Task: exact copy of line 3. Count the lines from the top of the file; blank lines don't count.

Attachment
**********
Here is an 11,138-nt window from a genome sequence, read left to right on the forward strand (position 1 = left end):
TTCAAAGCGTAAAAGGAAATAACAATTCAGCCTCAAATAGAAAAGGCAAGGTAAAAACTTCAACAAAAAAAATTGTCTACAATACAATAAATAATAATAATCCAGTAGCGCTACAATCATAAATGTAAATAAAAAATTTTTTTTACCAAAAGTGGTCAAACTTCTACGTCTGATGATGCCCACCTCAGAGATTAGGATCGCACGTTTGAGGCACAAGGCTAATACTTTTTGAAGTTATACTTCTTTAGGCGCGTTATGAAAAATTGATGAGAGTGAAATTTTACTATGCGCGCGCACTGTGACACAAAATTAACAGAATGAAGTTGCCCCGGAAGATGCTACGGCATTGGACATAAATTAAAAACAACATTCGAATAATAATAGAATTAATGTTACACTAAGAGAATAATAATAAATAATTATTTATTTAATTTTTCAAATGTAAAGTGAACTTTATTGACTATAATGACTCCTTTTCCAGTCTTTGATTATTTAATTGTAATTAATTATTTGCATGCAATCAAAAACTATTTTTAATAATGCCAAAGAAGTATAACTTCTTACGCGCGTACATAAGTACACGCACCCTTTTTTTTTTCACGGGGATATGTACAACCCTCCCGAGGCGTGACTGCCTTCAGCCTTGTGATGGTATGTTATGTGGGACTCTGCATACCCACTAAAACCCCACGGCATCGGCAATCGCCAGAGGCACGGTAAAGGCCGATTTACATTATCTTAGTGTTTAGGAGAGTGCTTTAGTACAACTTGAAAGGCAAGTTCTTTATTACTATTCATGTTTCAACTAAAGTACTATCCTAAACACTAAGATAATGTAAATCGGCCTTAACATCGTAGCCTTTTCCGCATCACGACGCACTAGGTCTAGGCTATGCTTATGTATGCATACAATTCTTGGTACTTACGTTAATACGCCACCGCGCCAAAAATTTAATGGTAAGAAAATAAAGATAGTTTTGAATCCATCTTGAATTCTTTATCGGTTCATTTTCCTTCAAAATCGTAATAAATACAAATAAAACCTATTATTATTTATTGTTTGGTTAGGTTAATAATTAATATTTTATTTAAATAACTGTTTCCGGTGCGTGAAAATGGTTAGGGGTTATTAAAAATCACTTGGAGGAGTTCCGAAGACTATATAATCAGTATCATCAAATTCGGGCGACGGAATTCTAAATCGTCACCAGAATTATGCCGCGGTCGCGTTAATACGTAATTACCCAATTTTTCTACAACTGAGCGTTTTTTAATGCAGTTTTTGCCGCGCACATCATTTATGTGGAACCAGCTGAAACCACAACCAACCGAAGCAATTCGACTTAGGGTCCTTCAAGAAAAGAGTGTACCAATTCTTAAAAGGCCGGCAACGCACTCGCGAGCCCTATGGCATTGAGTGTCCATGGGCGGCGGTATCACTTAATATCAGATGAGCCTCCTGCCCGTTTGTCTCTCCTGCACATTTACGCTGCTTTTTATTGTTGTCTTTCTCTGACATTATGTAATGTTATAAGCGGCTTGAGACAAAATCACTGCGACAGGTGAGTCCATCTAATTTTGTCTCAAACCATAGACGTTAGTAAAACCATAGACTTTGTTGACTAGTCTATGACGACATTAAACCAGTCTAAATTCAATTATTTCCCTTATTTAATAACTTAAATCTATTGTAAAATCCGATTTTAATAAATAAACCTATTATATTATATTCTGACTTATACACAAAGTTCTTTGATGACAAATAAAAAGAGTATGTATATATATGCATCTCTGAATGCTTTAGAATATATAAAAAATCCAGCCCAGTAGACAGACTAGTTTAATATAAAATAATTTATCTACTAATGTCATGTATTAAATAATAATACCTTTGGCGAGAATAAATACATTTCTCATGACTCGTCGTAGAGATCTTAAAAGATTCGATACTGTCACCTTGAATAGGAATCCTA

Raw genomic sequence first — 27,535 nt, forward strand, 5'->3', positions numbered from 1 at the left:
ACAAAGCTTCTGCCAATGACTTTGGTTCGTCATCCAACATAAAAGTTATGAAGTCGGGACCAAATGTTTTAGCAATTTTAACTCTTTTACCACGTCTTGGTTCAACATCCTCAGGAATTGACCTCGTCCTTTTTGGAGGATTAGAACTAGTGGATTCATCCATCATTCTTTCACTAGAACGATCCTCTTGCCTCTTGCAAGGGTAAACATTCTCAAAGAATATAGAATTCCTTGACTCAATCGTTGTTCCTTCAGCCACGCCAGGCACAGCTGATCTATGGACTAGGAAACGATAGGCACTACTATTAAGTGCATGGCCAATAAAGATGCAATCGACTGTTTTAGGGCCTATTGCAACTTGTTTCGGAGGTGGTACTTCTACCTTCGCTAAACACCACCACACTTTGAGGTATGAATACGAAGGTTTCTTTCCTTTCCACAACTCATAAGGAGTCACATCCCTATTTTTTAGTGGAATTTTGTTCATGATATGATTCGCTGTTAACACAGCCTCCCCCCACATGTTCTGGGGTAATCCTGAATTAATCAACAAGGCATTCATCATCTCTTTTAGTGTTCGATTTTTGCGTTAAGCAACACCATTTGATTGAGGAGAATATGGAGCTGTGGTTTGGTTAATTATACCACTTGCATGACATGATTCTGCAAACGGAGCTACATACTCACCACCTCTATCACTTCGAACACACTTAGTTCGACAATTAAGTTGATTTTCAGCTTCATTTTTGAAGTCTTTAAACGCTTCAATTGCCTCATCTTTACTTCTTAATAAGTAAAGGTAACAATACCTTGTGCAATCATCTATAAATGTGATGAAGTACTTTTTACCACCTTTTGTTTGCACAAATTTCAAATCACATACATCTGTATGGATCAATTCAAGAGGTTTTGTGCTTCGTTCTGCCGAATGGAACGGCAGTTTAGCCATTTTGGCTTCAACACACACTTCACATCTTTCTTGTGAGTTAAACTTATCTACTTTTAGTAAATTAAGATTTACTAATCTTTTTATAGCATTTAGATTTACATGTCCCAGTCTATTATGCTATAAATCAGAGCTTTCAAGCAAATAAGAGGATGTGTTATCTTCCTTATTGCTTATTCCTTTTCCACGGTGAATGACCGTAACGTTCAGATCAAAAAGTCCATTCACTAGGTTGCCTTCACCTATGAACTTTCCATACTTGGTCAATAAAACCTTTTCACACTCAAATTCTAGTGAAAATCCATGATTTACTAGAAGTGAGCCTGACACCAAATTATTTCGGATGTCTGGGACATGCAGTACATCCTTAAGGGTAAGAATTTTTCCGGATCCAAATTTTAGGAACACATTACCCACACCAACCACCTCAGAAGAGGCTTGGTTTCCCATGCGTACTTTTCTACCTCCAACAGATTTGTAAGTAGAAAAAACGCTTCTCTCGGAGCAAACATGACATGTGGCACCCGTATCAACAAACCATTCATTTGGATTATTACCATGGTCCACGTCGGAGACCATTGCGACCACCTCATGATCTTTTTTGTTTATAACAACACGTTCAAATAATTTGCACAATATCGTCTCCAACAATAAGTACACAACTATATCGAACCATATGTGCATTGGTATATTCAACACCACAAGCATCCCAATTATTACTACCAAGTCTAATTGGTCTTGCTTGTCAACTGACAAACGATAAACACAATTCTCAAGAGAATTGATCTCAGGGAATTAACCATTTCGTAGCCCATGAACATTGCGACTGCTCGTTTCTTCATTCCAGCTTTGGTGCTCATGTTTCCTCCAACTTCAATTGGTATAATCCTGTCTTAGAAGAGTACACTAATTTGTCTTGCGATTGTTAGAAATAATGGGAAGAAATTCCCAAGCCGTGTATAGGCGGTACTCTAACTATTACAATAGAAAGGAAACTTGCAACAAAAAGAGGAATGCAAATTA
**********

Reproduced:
Raw genomic sequence first — 27,535 nt, forward strand, 5'->3', positions numbered from 1 at the left: